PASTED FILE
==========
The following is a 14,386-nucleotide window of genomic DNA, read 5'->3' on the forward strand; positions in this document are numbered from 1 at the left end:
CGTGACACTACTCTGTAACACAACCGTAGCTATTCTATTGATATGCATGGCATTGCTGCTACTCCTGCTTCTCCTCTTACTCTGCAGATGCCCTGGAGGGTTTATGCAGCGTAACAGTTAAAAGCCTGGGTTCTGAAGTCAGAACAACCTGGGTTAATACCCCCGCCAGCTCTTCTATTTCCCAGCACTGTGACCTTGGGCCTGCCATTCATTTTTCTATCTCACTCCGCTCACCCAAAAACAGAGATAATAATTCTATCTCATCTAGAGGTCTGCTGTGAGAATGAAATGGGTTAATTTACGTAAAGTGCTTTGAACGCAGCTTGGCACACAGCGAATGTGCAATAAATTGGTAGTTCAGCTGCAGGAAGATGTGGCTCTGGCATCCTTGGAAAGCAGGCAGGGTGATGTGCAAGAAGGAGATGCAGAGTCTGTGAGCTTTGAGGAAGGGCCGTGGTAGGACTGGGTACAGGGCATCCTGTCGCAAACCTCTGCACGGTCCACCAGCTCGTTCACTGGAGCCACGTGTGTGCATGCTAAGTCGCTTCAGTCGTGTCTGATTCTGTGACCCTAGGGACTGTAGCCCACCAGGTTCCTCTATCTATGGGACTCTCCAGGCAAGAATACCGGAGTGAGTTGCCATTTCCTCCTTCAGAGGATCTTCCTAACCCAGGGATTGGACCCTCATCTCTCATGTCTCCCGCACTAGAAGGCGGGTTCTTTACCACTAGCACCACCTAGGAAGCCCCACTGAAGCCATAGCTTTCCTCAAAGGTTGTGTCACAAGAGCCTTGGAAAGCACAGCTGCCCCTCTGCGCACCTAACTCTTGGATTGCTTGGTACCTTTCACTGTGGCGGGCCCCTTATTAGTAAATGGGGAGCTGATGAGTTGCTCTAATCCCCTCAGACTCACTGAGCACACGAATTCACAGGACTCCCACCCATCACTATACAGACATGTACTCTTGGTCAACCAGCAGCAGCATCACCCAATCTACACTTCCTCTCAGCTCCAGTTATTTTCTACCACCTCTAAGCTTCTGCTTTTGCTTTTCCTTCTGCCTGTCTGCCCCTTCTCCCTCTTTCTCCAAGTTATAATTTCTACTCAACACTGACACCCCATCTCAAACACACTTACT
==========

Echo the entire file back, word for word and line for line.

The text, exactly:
The following is a 14,386-nucleotide window of genomic DNA, read 5'->3' on the forward strand; positions in this document are numbered from 1 at the left end:
CGTGACACTACTCTGTAACACAACCGTAGCTATTCTATTGATATGCATGGCATTGCTGCTACTCCTGCTTCTCCTCTTACTCTGCAGATGCCCTGGAGGGTTTATGCAGCGTAACAGTTAAAAGCCTGGGTTCTGAAGTCAGAACAACCTGGGTTAATACCCCCGCCAGCTCTTCTATTTCCCAGCACTGTGACCTTGGGCCTGCCATTCATTTTTCTATCTCACTCCGCTCACCCAAAAACAGAGATAATAATTCTATCTCATCTAGAGGTCTGCTGTGAGAATGAAATGGGTTAATTTACGTAAAGTGCTTTGAACGCAGCTTGGCACACAGCGAATGTGCAATAAATTGGTAGTTCAGCTGCAGGAAGATGTGGCTCTGGCATCCTTGGAAAGCAGGCAGGGTGATGTGCAAGAAGGAGATGCAGAGTCTGTGAGCTTTGAGGAAGGGCCGTGGTAGGACTGGGTACAGGGCATCCTGTCGCAAACCTCTGCACGGTCCACCAGCTCGTTCACTGGAGCCACGTGTGTGCATGCTAAGTCGCTTCAGTCGTGTCTGATTCTGTGACCCTAGGGACTGTAGCCCACCAGGTTCCTCTATCTATGGGACTCTCCAGGCAAGAATACCGGAGTGAGTTGCCATTTCCTCCTTCAGAGGATCTTCCTAACCCAGGGATTGGACCCTCATCTCTCATGTCTCCCGCACTAGAAGGCGGGTTCTTTACCACTAGCACCACCTAGGAAGCCCCACTGAAGCCATAGCTTTCCTCAAAGGTTGTGTCACAAGAGCCTTGGAAAGCACAGCTGCCCCTCTGCGCACCTAACTCTTGGATTGCTTGGTACCTTTCACTGTGGCGGGCCCCTTATTAGTAAATGGGGAGCTGATGAGTTGCTCTAATCCCCTCAGACTCACTGAGCACACGAATTCACAGGACTCCCACCCATCACTATACAGACATGTACTCTTGGTCAACCAGCAGCAGCATCACCCAATCTACACTTCCTCTCAGCTCCAGTTATTTTCTACCACCTCTAAGCTTCTGCTTTTGCTTTTCCTTCTGCCTGTCTGCCCCTTCTCCCTCTTTCTCCAAGTTATAATTTCTACTCAACACTGACACCCCATCTCAAACACACTTACT